Baloch nationalist leader Nawab Khair Bakhsh Marri dies

Pakistani former premier Benazir Bhutto (R) talks with Nawab Khair Bakhsh Marri, father of Balach Marri, who was killed by security forces, at his residence in Karachi, 22 November 2007. Image copyright AFP/Getty
Image caption Mr Marri is seen here talking to former Pakistani PM Benazir Bhutto after his son was killed in 2007

A veteran politician and tribal chief who led a separatist insurgency in Pakistan's Balochistan province 40 years ago has died at the age of 86.

Nawab Khair Bakhsh Marri had been admitted to hospital in Karachi with a brain haemorrhage.

Mr Marri spent years in exile after being freed from jail in the 1970s and remained a symbol of Baloch resistance.

One of his six sons, Balach Marri, was believed to be an active leader of the current insurgency in Balochistan.

He was killed in a contentious military swoop along the Pakistan-Afghanistan border in 2007.

Nawab Khair Bakhsh Marri was born in Balochistan's Kohlu region in February 1928, and was educated at Lahore's prestigious Aitchison College.

A Marxist in his political leanings, he was deeply influenced by the way Pakistan handled an armed Baloch movement for greater autonomy during the 1960s. The main leader of the movement, Sardar Nauroz Khan, was fraudulently invited to a dialogue by the military regime of Field Marshal Ayub Khan, arrested and put in jail where he died.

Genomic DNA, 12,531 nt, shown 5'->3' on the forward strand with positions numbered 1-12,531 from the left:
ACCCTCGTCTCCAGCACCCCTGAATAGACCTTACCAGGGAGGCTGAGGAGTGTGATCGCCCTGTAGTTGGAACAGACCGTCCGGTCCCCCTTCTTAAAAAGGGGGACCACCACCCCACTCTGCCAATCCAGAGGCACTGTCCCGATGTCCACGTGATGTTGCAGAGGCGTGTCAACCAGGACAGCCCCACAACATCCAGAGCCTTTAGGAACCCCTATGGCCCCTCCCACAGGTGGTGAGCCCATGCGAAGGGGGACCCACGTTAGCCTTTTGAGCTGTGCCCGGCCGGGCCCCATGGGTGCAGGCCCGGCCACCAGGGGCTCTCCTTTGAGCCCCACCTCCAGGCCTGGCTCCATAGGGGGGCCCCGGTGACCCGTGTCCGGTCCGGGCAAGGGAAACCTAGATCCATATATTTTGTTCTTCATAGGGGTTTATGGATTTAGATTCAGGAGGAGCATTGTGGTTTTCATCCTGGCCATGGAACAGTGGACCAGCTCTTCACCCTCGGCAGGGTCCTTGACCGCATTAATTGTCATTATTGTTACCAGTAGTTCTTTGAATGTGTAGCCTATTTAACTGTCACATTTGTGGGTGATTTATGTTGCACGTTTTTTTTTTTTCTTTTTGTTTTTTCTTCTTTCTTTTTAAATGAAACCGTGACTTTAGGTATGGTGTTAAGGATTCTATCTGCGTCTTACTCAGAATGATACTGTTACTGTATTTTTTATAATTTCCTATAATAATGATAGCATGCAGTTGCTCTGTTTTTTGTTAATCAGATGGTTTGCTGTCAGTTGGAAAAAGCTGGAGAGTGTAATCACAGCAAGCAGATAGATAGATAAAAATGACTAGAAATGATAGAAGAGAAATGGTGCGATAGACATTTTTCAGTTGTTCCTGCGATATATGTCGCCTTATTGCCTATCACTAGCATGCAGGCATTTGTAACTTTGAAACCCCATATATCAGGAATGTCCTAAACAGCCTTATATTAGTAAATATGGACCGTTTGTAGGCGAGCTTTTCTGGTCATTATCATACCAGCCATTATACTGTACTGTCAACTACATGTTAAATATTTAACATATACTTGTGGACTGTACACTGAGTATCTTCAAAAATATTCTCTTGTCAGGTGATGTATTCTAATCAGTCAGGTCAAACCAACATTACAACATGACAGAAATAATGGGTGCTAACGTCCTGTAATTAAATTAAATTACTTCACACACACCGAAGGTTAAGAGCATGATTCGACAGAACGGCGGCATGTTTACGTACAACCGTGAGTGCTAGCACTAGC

Mr Marri naturally gravitated to an anti-Ayub Khan alliance of mostly nationalist-leftist groups called the National Awami Party (NAP), and became its head for Balochistan province.

He won a parliamentary seat in the 1970 elections, which were won by NAP in Balochistan. But the government which was formed in the province was dismissed by the federal government, then led by Prime Minister Zulfikar Ali Bhutto, in 1974 after an insurgency broke out.

Image copyright Getty Images
Image caption Separatists in Balochistan say the province is being plundered

All NAP leaders, including Mr Marri, were arrested the following year in what came to be known as the Hyderabad conspiracy case. They remained in jail until Mr Bhutto's government was overthrown by another military leader, General Ziaul Haq, in 1977.

Meanwhile, thousands of Baloch insurgents joined the Marri tribesmen in an increasingly violent insurgency against the army, which forced much of its leadership across the border into Afghanistan.

After his release from jail in 1977, Mr Marri flew out to Europe on a brief visit before choosing to exile himself to Afghanistan, where most of the Baloch insurgents were based, and where by then a "friendly" communist regime had seized power in a coup.

He returned to Pakistan when the Najibullah administration began to crumble in the face of Islamic resistance, and had lived since then in Karachi.

Although Mr Marri never admitted this, many say he actively inspired the current Baloch insurgency back in 2000 when the government of yet another military leader, General Pervez Musaharraf, contracted some international firms to explore oil and gas in Kohlu region.

Mr Marri was of the view that Balochistan was forcibly annexed by Pakistan in 1947, and that Punjab, its most populous province, wanted to control Balochistan's rich mineral resources.

In a rare television interview in 2009, he famously said: "Personally, I have come to the conclusion that there can be no rapprochement with the Punjabis."

About one of his sons who heads the Balochistan chapter of Prime Minister Nawaz Sharif's Punjab-based "federalist" PML-N party, he said: "He will inherit my property, but not my political legacy."

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